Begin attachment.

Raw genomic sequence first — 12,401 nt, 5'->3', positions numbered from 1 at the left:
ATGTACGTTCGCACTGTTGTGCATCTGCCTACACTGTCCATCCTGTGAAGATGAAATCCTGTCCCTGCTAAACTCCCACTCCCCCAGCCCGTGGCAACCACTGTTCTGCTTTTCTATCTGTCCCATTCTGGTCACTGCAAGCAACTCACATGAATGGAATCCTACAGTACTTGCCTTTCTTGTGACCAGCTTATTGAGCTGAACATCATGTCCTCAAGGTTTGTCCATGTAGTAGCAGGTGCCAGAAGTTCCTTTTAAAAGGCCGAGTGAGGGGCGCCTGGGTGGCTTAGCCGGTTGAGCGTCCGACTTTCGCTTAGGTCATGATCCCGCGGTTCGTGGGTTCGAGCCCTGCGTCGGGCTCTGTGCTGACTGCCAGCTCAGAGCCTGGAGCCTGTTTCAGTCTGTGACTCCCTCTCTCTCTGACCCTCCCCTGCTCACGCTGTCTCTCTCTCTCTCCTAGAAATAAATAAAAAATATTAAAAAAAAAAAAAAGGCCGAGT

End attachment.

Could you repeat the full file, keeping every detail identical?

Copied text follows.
Raw genomic sequence first — 12,401 nt, 5'->3', positions numbered from 1 at the left:
ATGTACGTTCGCACTGTTGTGCATCTGCCTACACTGTCCATCCTGTGAAGATGAAATCCTGTCCCTGCTAAACTCCCACTCCCCCAGCCCGTGGCAACCACTGTTCTGCTTTTCTATCTGTCCCATTCTGGTCACTGCAAGCAACTCACATGAATGGAATCCTACAGTACTTGCCTTTCTTGTGACCAGCTTATTGAGCTGAACATCATGTCCTCAAGGTTTGTCCATGTAGTAGCAGGTGCCAGAAGTTCCTTTTAAAAGGCCGAGTGAGGGGCGCCTGGGTGGCTTAGCCGGTTGAGCGTCCGACTTTCGCTTAGGTCATGATCCCGCGGTTCGTGGGTTCGAGCCCTGCGTCGGGCTCTGTGCTGACTGCCAGCTCAGAGCCTGGAGCCTGTTTCAGTCTGTGACTCCCTCTCTCTCTGACCCTCCCCTGCTCACGCTGTCTCTCTCTCTCTCCTAGAAATAAATAAAAAATATTAAAAAAAAAAAAAAGGCCGAGT